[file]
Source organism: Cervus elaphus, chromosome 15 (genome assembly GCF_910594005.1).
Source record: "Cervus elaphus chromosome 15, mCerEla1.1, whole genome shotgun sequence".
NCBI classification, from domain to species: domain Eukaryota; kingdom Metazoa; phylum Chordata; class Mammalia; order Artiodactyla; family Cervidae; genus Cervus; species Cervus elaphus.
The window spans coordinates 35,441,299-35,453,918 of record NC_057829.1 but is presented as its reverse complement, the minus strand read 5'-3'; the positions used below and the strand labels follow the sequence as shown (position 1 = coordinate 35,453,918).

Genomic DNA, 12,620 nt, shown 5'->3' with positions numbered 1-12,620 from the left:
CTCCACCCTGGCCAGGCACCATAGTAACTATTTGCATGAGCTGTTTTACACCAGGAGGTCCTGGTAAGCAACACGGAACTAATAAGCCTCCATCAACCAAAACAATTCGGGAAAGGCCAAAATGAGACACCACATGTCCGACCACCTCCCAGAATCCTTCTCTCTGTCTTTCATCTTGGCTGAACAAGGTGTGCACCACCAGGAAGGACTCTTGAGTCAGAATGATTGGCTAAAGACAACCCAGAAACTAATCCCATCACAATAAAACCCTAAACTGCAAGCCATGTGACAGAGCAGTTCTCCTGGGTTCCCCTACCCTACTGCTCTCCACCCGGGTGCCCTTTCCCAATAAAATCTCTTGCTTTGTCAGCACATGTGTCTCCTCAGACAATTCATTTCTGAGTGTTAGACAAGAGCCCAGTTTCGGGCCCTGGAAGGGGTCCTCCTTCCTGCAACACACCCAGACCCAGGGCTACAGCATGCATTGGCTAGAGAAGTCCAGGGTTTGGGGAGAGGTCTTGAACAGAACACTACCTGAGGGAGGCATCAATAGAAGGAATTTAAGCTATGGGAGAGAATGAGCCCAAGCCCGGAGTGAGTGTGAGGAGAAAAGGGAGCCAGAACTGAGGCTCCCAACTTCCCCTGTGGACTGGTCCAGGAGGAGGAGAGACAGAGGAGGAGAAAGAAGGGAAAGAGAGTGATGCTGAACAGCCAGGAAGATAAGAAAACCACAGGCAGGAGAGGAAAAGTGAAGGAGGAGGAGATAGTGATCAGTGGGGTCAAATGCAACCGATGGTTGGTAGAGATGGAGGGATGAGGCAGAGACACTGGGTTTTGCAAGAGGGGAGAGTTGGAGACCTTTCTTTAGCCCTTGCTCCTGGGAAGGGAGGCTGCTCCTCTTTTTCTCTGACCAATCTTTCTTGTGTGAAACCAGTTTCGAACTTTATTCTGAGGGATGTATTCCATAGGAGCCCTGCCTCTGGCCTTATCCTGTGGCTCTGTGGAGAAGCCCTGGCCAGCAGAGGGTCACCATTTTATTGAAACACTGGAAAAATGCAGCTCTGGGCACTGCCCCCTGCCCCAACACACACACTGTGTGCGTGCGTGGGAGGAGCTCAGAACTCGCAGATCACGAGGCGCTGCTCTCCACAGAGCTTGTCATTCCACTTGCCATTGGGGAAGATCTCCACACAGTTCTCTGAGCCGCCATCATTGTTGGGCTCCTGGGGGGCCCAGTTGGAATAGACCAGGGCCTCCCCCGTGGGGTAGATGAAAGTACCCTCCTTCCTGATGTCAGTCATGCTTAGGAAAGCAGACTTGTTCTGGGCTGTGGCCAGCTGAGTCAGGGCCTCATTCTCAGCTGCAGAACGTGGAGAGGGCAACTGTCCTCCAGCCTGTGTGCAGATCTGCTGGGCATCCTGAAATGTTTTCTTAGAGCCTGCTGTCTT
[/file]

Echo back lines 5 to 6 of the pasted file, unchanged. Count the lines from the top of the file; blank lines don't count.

Genomic DNA, 12,620 nt, shown 5'->3' with positions numbered 1-12,620 from the left:
CTCCACCCTGGCCAGGCACCATAGTAACTATTTGCATGAGCTGTTTTACACCAGGAGGTCCTGGTAAGCAACACGGAACTAATAAGCCTCCATCAACCAAAACAATTCGGGAAAGGCCAAAATGAGACACCACATGTCCGACCACCTCCCAGAATCCTTCTCTCTGTCTTTCATCTTGGCTGAACAAGGTGTGCACCACCAGGAAGGACTCTTGAGTCAGAATGATTGGCTAAAGACAACCCAGAAACTAATCCCATCACAATAAAACCCTAAACTGCAAGCCATGTGACAGAGCAGTTCTCCTGGGTTCCCCTACCCTACTGCTCTCCACCCGGGTGCCCTTTCCCAATAAAATCTCTTGCTTTGTCAGCACATGTGTCTCCTCAGACAATTCATTTCTGAGTGTTAGACAAGAGCCCAGTTTCGGGCCCTGGAAGGGGTCCTCCTTCCTGCAACACACCCAGACCCAGGGCTACAGCATGCATTGGCTAGAGAAGTCCAGGGTTTGGGGAGAGGTCTTGAACAGAACACTACCTGAGGGAGGCATCAATAGAAGGAATTTAAGCTATGGGAGAGAATGAGCCCAAGCCCGGAGTGAGTGTGAGGAGAAAAGGGAGCCAGAACTGAGGCTCCCAACTTCCCCTGTGGACTGGTCCAGGAGGAGGAGAGACAGAGGAGGAGAAAGAAGGGAAAGAGAGTGATGCTGAACAGCCAGGAAGATAAGAAAACCACAGGCAGGAGAGGAAAAGTGAAGGAGGAGGAGATAGTGATCAGTGGGGTCAAATGCAACCGATGGTTGGTAGAGATGGAGGGATGAGGCAGAGACACTGGGTTTTGCAAGAGGGGAGAGTTGGAGACCTTTCTTTAGCCCTTGCTCCTGGGAAGGGAGGCTGCTCCTCTTTTTCTCTGACCAATCTTTCTTGTGTGAAACCAGTTTCGAACTTTATTCTGAGGGATGTATTCCATAGGAGCCCTGCCTCTGGCCTTATCCTGTGGCTCTGTGGAGAAGCCCTGGCCAGCAGAGGGTCACCATTTTATTGAAACACTGGAAAAATGCAGCTCTGGGCACTGCCCCCTGCCCCAACACACACACTGTGTGCGTGCGTGGGAGGAGCTCAGAACTCGCAGATCACGAGGCGCTGCTCTCCACAGAGCTTGTCATTCCACTTGCCATTGGGGAAGATCTCCACACAGTTCTCTGAGCCGCCATCATTGTTGGGCTCCTGGGGGGCCCAGTTGGAATAGACCAGGGCCTCCCCCGTGGGGTAGATGAAAGTACCCTCCTTCCTGATGTCAGTCATGCTTAGGAAAGCAGACTTGTTCTGGGCTGTGGCCAGCTGAGTCAGGGCCTCATTCTCAGCTGCAGAACGTGGAGAGGGCAACTGTCCTCCAGCCTGTGTGCAGATCTGCTGGGCATCCTGAAATGTTTTCTTAGAGCCTGCTGTCTT